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Published: Friday, 6/20/2003

Vintage vehicles to stop in B.G., Lima

BY ELIZABETH A. SHACK
BLADE STAFF WRITER

Vintage-car lovers can see more than 100 automobiles in Bowling Green and Lima, Ohio, tomorrow as the 21st annual Great Race passes through northwest Ohio.

The 102 cars in the race will leave Livonia, Mich., at 8:30 a.m. By 2:45 p.m., the first cars will arrive in Bowling Green for a pit stop at Snook's Dream Cars, 13920 County Home Rd.

They'll finish the day about 5:30 p.m. at the University of Northwestern Ohio, 1441 North Cable Rd., in Lima.

Race organizers try to avoid major highways, like I-75, Jason Thompson of Snook's Dream Cars, said.

The organizers keep the route secret. Each morning, the drivers get directions for that day only.

The organizers also want spectators to be waiting at each day's finish line rather than spread out along the route, said Wayne Stanfield, chief operating officer of Rally Partners, the group organizing the race.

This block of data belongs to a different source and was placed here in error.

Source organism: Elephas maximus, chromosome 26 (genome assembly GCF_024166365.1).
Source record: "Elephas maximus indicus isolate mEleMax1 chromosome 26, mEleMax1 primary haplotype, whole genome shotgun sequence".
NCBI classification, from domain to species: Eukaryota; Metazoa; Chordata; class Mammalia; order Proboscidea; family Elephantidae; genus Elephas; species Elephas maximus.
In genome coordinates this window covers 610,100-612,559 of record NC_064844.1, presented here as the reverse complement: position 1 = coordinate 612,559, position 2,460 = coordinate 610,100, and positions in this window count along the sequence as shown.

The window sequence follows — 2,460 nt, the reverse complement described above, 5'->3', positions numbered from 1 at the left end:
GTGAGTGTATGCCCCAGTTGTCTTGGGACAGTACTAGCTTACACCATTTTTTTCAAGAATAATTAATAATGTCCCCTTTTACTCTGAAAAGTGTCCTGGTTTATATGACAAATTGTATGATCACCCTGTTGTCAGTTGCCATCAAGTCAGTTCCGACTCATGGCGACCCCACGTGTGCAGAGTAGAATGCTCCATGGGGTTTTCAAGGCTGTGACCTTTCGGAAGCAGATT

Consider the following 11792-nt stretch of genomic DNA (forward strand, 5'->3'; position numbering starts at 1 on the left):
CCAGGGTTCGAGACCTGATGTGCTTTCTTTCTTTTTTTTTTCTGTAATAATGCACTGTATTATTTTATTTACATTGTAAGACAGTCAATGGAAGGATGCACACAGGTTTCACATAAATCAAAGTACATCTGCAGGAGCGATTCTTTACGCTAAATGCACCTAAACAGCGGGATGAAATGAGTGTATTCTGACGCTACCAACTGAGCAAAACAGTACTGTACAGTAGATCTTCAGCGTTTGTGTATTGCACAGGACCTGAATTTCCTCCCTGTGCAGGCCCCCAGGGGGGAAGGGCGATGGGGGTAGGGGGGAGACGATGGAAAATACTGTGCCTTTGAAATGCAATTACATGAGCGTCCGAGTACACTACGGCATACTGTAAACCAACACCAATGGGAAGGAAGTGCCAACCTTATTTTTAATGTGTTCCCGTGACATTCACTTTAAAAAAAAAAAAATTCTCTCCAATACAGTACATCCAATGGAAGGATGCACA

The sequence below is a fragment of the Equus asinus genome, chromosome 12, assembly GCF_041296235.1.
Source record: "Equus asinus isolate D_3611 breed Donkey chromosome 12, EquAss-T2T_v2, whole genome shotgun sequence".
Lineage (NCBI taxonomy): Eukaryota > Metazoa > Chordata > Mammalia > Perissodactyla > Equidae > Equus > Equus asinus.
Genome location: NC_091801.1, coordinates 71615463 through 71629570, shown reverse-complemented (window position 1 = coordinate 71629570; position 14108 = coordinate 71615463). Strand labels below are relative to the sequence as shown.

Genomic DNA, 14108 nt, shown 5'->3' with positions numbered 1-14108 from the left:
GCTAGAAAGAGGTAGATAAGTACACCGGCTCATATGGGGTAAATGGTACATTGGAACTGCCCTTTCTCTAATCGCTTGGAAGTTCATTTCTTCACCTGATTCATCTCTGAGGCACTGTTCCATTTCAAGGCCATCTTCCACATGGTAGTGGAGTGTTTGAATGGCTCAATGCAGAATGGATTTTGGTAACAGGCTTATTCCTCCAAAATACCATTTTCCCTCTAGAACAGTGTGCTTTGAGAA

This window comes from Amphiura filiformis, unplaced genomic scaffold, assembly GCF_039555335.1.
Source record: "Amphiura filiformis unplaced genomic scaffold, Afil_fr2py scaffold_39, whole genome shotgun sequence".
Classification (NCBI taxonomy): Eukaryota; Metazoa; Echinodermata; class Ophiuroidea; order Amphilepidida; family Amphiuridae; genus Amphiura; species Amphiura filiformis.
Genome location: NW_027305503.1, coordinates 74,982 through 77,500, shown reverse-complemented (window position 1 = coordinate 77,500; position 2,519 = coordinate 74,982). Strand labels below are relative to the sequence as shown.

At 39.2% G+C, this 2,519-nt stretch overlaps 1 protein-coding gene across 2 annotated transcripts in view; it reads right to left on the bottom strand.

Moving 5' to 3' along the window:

At the Bowling Green pit stop, each car will stay for 30 minutes, Mr. Stanfield said.

“That becomes a car show for about 21/2 hours,” he said.

Snook's Dream Cars hopes the race will attract people to the museum, which has 25 cars from the 1930s through the 1950s, Mr. Thompson said.

After leaving Bowling Green, the racers head for the university in Lima, where they'll stay for about three hours.

At the university, the public can look at the cars, talk with the drivers, and purchase race merchandise from vendors, Stephanie Miracle, of the university's development office, said.

On Sunday morning, the racers leave the Holiday Inn at 1920 Roschman Ave., Lima, at 8:30 a.m., heading to the Indianapolis Motor Speedway.

Mr. Stanfield said the inspiration for the race came from the 1965 movie The Great Race. The movie depicted a car race across several continents in the early 20th century.

The cars in this year's race, all at least 45 years old, are owned by private owners.

“They get to meet a bunch of great people and get to show the communities across the county these great cars,” Mr. Stanfield said.

In previous years, anywhere from 5,000 to 15,000 people have turned out at the pit stops and overnight stops.

“It's sometimes the biggest event to come to town,” Mr. Stanfield said.

The race includes stops in 15 states before it ends July 5 at Daytona International Speedway in Florida, where Mr. Stanfield expects 200,000 people in the stands. The winner gets $250,000, he said.



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